How Washington came to save US banks

WASHINGTON (AP) — After the sudden collapse of Silicon Valley Bank, California Democratic Rep. Maxine Waters began frantically working the phones to find out what was going on with the failed lender — and what would happen to its panicked depositors.

Waters, a former chairman of the House Financial Services Committee, had her doubts that another bank would emerge as a savior and buy the failing institution.

“Banks don’t just wake up and say, ‘Oh, there’s a problem with another major bank and they’ve collapsed. Let’s take it on,” he said.

So began a frantic weekend of back-and-forth briefings with regulators, lawmakers, administration officials and President Joe Biden himself about how to handle the collapse of the nation’s 16th largest bank and a financial institution for tech entrepreneurs. At the heart of the problem were tens of billions of dollars — including money companies needed to pay wages — in Silicon Valley Bank accounts that weren’t protected by federal deposit insurance of only $250,000.

Something had to be done, federal officials agreed, before Asian stock markets opened Sunday afternoon and other banks faced the possibility of waves of panic withdrawals Monday morning.

“We were in a race against time,” said Bharat Ramamurti, deputy director of the National Economic Council.

Waters was right to be skeptical about closing a sale on the fly. The bank’s size — $210 billion in assets — and complexity made it difficult to get a deal done quickly.

Officials of the Federal Deposit Insurance Corp. told Republican senators on Monday that they had received offers for the bank over the weekend but had not had time to close. said they could re-auction Silicon Valley Bank, according to a person with knowledge of the conversation who spoke on condition of anonymity to discuss a private call.

But another plan was coming together. On Sunday, Waters was on the phone with Federal Reserve Chairman Jerome Powell, who briefed her on how it would work. The Fed was creating a new emergency program that allowed it to lend directly to banks so they could cover withdrawals without having to sell assets to raise cash. The idea was to reassure depositors and prevent bank defaults on other institutions.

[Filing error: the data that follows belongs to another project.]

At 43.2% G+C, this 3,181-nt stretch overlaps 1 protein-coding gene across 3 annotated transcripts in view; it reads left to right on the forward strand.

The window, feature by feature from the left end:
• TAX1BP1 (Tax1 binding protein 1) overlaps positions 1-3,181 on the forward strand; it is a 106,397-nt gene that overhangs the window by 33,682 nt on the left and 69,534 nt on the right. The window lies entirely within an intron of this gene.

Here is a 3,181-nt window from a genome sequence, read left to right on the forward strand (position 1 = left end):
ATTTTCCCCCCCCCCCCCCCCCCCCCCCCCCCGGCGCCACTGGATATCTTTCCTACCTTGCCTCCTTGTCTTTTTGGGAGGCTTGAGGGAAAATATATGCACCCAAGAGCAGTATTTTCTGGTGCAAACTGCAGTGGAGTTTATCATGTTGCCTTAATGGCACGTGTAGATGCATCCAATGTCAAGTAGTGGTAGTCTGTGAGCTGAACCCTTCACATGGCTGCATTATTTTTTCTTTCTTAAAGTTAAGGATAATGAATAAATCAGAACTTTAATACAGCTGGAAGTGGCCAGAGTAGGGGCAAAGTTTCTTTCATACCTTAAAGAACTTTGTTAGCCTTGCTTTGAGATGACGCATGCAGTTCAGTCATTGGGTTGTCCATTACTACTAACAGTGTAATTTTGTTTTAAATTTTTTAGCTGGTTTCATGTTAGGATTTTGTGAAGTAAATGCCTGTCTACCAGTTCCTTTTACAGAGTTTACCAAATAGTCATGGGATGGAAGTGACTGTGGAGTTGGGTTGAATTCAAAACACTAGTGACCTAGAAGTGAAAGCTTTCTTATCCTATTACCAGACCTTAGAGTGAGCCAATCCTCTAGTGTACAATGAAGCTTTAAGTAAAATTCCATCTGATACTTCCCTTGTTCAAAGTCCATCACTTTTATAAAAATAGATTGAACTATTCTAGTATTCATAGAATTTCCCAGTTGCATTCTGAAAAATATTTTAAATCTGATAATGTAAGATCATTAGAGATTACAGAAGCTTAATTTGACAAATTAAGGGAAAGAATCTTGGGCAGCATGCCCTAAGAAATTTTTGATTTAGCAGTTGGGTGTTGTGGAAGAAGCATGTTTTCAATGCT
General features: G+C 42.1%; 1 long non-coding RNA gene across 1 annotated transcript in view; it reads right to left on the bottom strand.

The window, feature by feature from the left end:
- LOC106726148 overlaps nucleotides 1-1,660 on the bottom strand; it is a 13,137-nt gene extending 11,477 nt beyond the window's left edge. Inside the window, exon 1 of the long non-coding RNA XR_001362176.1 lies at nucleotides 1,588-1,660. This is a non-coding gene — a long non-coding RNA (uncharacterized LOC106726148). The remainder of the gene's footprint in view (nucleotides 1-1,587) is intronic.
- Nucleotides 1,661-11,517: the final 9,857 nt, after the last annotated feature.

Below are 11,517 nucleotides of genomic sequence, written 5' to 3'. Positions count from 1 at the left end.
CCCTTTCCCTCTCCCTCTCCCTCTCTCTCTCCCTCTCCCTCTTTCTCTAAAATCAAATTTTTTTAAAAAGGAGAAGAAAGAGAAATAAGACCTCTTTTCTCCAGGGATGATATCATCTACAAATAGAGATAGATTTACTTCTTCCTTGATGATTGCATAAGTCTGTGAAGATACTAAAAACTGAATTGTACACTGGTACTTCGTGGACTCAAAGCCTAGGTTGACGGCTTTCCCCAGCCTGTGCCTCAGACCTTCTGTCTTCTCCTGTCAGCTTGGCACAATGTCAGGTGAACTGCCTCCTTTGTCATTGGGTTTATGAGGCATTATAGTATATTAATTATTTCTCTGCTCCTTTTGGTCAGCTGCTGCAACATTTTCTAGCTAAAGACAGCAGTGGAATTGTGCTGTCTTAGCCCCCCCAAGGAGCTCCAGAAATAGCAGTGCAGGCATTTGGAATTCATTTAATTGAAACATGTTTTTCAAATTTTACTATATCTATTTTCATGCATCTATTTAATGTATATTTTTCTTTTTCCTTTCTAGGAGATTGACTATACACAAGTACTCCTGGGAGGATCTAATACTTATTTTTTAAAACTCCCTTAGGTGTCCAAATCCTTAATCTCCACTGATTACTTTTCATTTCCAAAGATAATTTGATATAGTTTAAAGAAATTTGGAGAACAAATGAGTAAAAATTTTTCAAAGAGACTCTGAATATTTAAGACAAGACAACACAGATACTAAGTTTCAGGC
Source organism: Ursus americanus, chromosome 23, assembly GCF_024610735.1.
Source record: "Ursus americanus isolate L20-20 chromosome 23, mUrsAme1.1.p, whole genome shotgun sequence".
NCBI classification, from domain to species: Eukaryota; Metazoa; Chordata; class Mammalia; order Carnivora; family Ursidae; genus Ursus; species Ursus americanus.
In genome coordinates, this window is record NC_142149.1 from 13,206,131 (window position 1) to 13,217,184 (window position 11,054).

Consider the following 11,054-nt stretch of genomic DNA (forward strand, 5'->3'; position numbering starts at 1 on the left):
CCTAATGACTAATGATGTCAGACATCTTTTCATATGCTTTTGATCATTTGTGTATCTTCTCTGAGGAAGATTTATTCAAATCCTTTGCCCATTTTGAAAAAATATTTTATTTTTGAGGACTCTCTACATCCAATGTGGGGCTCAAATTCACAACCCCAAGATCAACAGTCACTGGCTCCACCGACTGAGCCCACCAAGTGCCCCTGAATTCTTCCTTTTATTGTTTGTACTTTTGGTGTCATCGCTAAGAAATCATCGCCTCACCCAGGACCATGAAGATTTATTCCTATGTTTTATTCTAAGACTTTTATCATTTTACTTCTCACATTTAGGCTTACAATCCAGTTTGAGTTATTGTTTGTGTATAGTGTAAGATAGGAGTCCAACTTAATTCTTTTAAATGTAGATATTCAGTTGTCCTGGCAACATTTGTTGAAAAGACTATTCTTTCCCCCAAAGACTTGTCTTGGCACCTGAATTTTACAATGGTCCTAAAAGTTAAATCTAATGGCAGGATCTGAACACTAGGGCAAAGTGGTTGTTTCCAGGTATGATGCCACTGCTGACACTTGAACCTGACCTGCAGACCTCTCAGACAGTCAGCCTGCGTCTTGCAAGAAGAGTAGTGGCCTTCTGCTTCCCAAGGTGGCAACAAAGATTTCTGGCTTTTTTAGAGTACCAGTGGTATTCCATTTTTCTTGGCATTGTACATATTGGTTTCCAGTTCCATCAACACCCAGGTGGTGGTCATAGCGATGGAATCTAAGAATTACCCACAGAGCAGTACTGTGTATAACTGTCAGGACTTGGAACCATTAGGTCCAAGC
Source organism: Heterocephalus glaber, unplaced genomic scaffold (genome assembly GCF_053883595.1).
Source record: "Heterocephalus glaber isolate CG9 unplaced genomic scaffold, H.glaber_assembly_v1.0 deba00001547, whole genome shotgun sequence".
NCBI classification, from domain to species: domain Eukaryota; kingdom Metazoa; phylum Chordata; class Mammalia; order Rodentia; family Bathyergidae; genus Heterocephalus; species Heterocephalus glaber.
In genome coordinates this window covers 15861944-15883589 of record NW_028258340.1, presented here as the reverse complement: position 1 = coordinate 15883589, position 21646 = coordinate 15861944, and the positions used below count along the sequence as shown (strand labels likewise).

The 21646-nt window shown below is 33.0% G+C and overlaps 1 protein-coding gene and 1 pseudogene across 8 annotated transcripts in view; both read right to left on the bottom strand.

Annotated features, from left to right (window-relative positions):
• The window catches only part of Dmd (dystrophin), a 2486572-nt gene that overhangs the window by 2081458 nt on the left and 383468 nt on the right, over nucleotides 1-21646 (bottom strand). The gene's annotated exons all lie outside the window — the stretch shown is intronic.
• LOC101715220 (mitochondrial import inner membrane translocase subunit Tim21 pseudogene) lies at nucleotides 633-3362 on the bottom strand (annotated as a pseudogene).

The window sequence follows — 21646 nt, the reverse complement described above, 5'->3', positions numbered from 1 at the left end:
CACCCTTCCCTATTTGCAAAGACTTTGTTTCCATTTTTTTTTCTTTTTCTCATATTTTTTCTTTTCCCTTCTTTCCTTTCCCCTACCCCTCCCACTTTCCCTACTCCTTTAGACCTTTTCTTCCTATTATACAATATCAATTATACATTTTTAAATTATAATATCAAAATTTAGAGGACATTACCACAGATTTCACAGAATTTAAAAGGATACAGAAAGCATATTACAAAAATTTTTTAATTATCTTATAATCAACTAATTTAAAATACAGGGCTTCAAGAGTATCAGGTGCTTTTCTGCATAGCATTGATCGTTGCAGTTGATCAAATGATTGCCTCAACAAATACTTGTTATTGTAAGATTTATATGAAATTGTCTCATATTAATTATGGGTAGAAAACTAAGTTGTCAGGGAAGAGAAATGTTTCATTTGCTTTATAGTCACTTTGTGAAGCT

By Sunday night, the Treasury Department, the Fed and the FDIC said the federal government would protect all deposits — even those above the FDIC’s $250,000 limit.

“It’s miraculous, really,” Waters said, calling it “an example of what government can do together and what government can do with the right people in charge.”

The praise was not unanimous.

On the phone call Monday with officials from the FDIC and the Treasury Department, Republican senators expressed concern that Silicon Valley’s millionaire depositors were bailed out — and the costs could be passed on to community banks in their home states in the form of higher ratings for the federal government. deposit insurance , according to the person with knowledge of the discussion.

The trouble began last Wednesday when Silicon Valley Bank said it needed to raise $2.25 billion to shore up its finances after suffering big losses on its bond portfolio, which had sunk in value as the Federal Reserve raised interest rates. On Thursday, depositors rushed to withdraw their money. An old-fashioned bank run was underway.